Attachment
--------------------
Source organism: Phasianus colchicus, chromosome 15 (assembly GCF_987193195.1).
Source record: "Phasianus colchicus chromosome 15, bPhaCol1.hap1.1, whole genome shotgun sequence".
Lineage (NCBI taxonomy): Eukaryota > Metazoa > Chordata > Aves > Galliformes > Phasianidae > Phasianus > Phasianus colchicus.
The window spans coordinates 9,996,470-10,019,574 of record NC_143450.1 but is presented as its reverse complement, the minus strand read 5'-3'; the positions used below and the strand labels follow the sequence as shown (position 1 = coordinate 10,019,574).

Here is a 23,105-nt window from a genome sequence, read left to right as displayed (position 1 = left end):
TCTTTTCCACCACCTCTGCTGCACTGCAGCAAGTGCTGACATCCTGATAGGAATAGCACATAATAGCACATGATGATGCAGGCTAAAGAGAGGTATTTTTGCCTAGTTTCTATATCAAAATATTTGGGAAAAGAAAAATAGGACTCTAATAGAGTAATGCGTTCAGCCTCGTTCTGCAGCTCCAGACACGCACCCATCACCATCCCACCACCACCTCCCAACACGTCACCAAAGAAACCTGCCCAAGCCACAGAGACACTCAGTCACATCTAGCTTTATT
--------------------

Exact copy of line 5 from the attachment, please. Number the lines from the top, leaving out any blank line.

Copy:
Here is a 23,105-nt window from a genome sequence, read left to right as displayed (position 1 = left end):